All AWS APIs are deny-by-default. Only if a pertinent policy (IAM or resource policy) grants access is it allowed.

IME, the usual mistake many implementors make is that they inadvertently grant too many privileges and often to the wrong audience.


> The whole point of moving to a cloud provider it allow the quick setup and deployment of new projects/products

There is nothing approaching quick setup and deployment at large banks.

Not Citibank, but previously worked for a financial firm that sold a copy of it's back office fund administration stack. Large, on site deployment. It would take a month or two to make a simple DNS change so they could locate the services running on their internal network. The client was a US depository trust with trillions on deposit. No, I wont name any names. But getting our software installed and deployed was as much fun as extracting a tooth with a dull wood chisel and a mallet.

This is my experience with one very large bank, but from speaking with others that have worked for/with other large banks, their experience has largely echoed mine. They tend to be very risk averse with external IT products, such as deferring critical security updates because they can't be sure what it could break and also likely don't have end to end tests for critical systems that could cost a lot of money if the upgrade fails.

I know this first hand, because you dont always know or understand whats going on in 3rd party systems. I once screwed up a 3rd party system hosted on site. I was testing an upgrade on a dev server. Part of it invovled schema changes, and I had dbo rights on both production and development servers. The hidden part that I didn't realize is that the 3rd party tool stored DB settings in your Windows roaming profile. So, because we only had 1 Windows AD domain and no otherwise network separation, even though I was on a dev box, I was talking to the prod DB. Didnt even realize it (wasn't directly evident unless you dug deep into settinga) until I started getting calls from my users, complaining of errors. This was on the 3rd of July in the US. By the time I figured out the issue, it was about 3-4am on the 4th of July.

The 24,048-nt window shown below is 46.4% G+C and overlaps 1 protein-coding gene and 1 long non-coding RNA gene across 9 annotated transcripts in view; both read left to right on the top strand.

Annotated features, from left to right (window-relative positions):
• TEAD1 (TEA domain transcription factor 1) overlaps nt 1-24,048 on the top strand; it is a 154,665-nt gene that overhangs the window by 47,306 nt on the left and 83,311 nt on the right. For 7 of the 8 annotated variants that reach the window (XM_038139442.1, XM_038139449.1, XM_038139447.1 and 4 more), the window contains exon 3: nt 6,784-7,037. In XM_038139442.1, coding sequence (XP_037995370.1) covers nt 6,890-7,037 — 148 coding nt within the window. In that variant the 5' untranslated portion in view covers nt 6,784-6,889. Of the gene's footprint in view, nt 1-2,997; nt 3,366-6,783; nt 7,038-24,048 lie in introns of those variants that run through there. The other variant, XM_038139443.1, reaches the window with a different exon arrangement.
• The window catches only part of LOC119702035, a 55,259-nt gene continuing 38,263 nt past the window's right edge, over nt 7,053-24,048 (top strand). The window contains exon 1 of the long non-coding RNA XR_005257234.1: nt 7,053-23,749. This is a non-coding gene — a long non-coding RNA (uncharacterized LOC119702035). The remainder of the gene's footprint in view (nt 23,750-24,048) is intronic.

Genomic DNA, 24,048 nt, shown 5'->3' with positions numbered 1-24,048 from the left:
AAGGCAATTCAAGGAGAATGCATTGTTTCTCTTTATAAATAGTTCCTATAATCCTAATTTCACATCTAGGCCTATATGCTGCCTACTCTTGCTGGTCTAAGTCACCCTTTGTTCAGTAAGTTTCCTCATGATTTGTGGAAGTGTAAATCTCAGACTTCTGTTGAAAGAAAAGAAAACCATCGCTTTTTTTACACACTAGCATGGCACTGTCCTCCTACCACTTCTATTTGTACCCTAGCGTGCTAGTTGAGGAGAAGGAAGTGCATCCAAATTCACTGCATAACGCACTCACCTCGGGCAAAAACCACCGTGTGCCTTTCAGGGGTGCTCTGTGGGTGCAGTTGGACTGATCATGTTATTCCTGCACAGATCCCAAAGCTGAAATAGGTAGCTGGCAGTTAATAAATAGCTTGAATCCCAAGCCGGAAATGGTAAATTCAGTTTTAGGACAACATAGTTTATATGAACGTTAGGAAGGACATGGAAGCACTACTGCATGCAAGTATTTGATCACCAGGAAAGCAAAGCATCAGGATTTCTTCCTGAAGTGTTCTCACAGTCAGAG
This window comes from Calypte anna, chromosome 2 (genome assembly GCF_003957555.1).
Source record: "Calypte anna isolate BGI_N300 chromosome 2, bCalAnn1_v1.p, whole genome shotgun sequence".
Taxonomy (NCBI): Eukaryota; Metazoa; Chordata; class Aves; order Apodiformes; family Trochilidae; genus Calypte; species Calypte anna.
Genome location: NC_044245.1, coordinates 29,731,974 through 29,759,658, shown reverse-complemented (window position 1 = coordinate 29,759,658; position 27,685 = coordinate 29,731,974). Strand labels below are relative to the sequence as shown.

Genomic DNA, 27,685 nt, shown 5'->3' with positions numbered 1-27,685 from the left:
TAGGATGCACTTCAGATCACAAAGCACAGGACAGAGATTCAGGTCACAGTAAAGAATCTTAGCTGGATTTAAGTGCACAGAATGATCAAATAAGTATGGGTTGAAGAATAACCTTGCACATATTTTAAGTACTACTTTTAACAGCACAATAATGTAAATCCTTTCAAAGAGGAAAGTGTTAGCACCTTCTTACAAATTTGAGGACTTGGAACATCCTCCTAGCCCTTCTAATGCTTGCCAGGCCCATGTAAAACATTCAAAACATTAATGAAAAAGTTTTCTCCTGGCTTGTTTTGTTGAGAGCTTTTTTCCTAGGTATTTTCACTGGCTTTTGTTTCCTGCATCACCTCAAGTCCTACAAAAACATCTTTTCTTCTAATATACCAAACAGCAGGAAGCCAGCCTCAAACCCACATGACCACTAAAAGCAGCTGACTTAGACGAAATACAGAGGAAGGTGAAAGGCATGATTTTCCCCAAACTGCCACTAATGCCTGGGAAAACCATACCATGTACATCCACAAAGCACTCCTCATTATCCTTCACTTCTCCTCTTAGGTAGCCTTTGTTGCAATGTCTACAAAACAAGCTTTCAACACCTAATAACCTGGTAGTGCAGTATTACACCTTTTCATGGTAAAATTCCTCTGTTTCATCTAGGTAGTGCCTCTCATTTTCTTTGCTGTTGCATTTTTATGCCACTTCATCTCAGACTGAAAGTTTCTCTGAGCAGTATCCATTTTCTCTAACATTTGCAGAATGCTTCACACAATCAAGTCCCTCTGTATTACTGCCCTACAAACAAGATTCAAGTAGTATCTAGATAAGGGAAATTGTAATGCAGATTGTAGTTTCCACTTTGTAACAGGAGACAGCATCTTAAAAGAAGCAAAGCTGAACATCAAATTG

Had to make the call of rolling forward or back. But, the supplied installer was missing some packages, so couldn't complete the install. If we rolled back, an entire days worth of tedious work by a 10 person team would have been lost. Worse yet, the tool was used by traders in Europe who were about to start their day. Being early in the morning on a US holiday, I couldnt reach their support. Couldnt even get of their EU support. I was on the phobe with my boss, his boss and the head of back office at the wee hours of the morning on a holiday.

Decision was made to hold off on doing anything until we could talk to the vendor on the 5th. Ended up rolling forward and completing the install, but I was nearly shutting myself. We were handling somewhere around 25B USD notional in bank debt for several days (which caused huge issues in PNL - proffit and loss - reporting for several business days) that we coyld take no action on.

Thought for sure I was going to be fired. But, in the post mortem, I explained everything, and it was agreed that while I shared some blame, the totality of it wasn't my fault and that because I had diagnosised it and fixed it in the most timely manner I could, I was ok. IIRC, I think the only real remediation we took to prevent a similar mishap was to disable roaming profiles on the dev server and delete all existing profiles on the dev servers...


Yep, sounds like a bank to me. I worked at one of the big 4 for 6 years (way too long, I know) and the experience was horrible. It once took us a full year (no exaggeration) to get a single server allocated...and my group was actually one of the well funded teams


Funding wasn't a problem for the client in my story. They were happy to spend money. I think the initial contract was for X million USD that would have covered something like 5000 support hours on our end (was based on time spent, not per incident) and then after, it was like 300 USD per hour.